National Health Disparities in Incisional Hernia Repair Outcomes: An Analysis of the Healthcare Cost and Utilization Project National Inpatient Sample (HCUP-NIS) 2012-2014

Document Type


Publication Date


Publication Title

Surgery (United States)


Background: Incisional hernias represent an acquired defect from failed healing of an abdominal facial incision and are therefore distinct from primary hernias. While literature regarding incisional hernia incidence, risk factors, and treatment are abundant, no study has examined national health disparities specific to incisional hernia repair. The objective of this study was to analyze national health disparities unique to surgical incisional hernia repair procedures. Methods: Patient data queried from the Healthcare Cost and Utilization Project National Inpatient Sample from 2012 to 2014 using International Classification of Diseases 9th revision procedure codes for incisional hernia repair were used to generate univariate and multivariate models including demographics, socioeconomic factors, admission status, and hospital characteristics. Primary outcomes were nonelective admission status, in-hospital mortality, surgical complications, and extended duration of stay. Results: We estimated that 89,258 incisional hernia repair procedures occurred annually from 2012 to 2014, incurring $6.3 billion in hospital charges. By multivariate analysis, multiple risk factors contribute to significantly increased odds of nonelective repair. These include age over 65, female sex, non-White race, nonprivate insurance, obesity, and increased Charlson comorbidity index. Nonelective incisional hernia repair was strongly correlated with worse outcomes including in-hospital mortality (odds ratio [95% confidence interval] 3.01 [2.51, 3.61]), postoperative complications (odds ratio 1.2 [1.14, 1.25]), and extended duration of stay (odds ratio 2.96 [2.81, 3.12]). After controlling for admission status, other disparities persisted including extended duration of stay for Black individuals (odds ratio 1.21 (1.12, 1.31]). Conclusion: Providers should be aware of these significant health disparities in incisional hernia repair status and outcomes especially for elderly, non-White, nonprivate insurance, and obese/comorbid patients. Management strategies that increase access to elective repair and that prevent incisional hernia should be expanded to address these disparities.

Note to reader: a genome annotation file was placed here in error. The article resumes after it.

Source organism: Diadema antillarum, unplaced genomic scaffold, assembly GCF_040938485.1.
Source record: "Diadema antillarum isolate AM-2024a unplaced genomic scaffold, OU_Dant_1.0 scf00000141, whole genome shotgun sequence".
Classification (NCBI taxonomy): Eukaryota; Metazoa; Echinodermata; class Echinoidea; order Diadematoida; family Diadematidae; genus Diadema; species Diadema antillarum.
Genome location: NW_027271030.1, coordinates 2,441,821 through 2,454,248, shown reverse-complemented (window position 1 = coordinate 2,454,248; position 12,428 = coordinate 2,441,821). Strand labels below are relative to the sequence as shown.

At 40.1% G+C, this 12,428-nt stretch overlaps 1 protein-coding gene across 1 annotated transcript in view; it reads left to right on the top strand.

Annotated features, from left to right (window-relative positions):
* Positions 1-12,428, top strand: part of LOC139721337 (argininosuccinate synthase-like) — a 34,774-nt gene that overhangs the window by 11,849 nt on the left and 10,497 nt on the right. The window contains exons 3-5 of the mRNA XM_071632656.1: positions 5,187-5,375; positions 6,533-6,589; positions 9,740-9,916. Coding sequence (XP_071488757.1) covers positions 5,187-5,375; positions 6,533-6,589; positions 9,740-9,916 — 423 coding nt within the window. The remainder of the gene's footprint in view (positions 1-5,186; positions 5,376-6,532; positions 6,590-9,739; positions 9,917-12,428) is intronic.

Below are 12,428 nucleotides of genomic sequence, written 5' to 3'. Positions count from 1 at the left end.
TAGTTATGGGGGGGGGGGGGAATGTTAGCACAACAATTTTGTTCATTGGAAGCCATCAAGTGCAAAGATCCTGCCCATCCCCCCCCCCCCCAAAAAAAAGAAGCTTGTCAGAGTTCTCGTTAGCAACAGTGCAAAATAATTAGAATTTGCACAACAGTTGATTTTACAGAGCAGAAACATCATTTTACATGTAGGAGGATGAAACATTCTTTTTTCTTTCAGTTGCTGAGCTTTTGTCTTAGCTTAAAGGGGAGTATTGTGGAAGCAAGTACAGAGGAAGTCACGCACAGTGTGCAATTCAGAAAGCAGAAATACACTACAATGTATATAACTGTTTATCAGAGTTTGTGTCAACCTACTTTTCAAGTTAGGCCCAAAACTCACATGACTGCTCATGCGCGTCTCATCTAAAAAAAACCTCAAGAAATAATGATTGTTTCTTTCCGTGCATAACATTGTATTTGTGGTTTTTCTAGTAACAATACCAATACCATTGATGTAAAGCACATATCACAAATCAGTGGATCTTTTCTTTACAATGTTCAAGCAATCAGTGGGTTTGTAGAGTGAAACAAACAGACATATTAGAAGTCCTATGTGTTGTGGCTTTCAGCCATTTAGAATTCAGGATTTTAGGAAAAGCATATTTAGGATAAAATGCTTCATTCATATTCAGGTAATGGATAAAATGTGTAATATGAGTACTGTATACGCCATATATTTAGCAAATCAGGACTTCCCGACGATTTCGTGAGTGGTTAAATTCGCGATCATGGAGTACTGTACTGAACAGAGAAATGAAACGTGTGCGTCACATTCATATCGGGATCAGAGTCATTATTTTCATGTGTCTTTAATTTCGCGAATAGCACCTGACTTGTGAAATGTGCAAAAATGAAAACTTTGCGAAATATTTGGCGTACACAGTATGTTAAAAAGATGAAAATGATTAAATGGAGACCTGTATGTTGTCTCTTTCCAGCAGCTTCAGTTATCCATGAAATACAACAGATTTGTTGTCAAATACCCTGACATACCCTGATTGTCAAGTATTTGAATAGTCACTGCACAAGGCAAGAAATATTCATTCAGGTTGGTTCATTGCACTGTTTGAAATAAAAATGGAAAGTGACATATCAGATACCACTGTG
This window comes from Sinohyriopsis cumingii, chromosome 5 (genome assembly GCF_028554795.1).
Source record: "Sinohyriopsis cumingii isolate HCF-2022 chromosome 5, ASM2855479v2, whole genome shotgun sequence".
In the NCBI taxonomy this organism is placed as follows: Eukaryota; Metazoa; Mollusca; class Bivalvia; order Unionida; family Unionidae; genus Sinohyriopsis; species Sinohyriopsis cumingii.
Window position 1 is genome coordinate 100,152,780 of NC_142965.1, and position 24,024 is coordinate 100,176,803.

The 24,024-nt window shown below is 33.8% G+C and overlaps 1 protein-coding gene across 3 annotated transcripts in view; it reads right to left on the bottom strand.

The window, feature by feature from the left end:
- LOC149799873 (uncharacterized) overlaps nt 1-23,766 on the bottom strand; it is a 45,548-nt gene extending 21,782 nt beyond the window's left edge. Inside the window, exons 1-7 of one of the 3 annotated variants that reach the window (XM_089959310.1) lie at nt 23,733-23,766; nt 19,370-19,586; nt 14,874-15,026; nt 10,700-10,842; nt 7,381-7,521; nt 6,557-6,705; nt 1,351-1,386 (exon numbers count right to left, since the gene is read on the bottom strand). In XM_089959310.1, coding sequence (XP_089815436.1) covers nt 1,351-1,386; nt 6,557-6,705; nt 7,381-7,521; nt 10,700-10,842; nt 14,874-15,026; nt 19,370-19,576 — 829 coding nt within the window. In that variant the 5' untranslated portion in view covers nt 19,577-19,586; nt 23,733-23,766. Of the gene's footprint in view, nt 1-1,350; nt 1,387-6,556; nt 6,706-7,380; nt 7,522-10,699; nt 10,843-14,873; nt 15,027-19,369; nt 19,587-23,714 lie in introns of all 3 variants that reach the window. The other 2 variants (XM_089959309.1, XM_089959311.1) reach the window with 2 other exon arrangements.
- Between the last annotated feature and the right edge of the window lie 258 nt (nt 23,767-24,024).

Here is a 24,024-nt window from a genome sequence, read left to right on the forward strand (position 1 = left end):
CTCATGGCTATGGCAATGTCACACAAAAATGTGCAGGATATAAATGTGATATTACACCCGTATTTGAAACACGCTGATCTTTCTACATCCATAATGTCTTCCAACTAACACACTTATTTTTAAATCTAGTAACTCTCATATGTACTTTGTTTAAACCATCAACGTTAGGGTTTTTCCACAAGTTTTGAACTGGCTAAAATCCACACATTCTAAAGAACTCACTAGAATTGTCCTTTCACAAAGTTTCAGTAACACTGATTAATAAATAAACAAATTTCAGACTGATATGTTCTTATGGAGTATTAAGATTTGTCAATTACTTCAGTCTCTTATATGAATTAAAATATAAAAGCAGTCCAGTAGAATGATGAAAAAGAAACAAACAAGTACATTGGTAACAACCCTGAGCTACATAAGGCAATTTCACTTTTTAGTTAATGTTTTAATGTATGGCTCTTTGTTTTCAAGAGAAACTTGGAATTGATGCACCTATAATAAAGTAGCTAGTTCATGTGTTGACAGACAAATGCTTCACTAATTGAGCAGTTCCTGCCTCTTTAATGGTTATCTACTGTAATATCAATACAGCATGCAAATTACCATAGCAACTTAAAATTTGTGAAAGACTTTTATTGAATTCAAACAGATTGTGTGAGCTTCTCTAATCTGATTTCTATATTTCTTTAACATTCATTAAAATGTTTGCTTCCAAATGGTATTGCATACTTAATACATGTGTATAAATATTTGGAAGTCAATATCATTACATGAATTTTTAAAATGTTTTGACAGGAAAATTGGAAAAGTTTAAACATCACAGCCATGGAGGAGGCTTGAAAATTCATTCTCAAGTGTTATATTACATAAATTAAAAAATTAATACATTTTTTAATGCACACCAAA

First Page


Last Page


PubMed ID